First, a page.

Right now, all eyes are on Germany. Proposed regulations were released and approved by the Federal Cabinet earlier in November, but reform efforts could be halted by the European Union, where politicians opposed to legalization have been lobbying against the measure.

Other European countries, including the Netherlands and Portugal, have passed cannabis or drug reform laws in previous years but did not fully legalize the plant.

Michael Sassano, founder and CEO of EU-based pharmaceutical and biotech company Somai Pharmaceuticals, said medical is “clearly the easier road” to legalization. Still, news from Germany has surrounding health ministers on notice.

“The big question isn’t if cannabis will increase globally; it’s simply a matter of rules to open access to patients and adult use,” Sassano said.

Adelstone mentioned that additional countries, including the Czech Republic and Ireland, could soon join Germany in passing cannabis reform laws.

Susanne Caspar, CEO of Swiss-based botanical extract producer Linnea, feels “great progress” is underway. Switzerland’s progress includes legalizing medical cannabis this past summer.

Expanded access emboldened Linnea, a 40-year-old brand, to expand into the cannabinoid marketplace further, Caspar said. As more nations consider reform, she urges lawmakers to consider the various needs of the market when creating regulations.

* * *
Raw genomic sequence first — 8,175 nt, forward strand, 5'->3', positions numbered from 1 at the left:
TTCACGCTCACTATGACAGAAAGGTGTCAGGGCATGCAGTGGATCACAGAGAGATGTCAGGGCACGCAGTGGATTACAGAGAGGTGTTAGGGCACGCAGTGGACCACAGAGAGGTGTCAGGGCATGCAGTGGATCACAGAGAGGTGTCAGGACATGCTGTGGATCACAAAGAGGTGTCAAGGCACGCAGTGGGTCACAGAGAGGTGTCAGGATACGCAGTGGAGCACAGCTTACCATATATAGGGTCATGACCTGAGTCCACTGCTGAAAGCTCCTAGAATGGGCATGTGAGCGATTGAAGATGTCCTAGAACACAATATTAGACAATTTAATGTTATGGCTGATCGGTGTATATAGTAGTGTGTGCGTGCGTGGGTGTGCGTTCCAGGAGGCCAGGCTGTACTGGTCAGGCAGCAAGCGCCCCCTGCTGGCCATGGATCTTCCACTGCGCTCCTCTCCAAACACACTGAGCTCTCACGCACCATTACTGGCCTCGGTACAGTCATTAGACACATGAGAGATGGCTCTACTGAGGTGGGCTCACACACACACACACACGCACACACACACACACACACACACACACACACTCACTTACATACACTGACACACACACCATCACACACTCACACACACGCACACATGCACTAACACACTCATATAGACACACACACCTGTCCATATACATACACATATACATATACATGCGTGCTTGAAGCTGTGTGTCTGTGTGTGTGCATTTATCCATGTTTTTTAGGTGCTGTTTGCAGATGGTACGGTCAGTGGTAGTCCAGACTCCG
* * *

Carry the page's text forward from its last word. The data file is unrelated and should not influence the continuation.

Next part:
“The needs of the medical patient and the recreational customer are not interchangeable,” stated Caspar.

Federal Movement in the U.S.

Back in the United States, two states, Maryland and Missouri, passed legalization ballot initiatives in November. Three other states — Arkansas, North Dakota, and South Dakota — rejected their ballot measures, a distinct swing away from the green wave experienced two years ago.

Another hotbed of movement is New York. Ryan Kocot, a cannabis attorney licensed in California, Massachusetts, and New York, is interested to see if the Empire State’s model will shut out multi-state operators as some say the plan suggests.

“There may be some unintended consequences, but the intention is to give smaller operators a chance,” he said.

The impact of that effort is to be determined. A mid-November lawsuit from an out-of-state retailer temporarily halted license issuances in five regions, including Brooklyn. The case, brought by Michigan-based Variscite NY One, contests New York’s CAURD program and its priority licensing for drug war victims.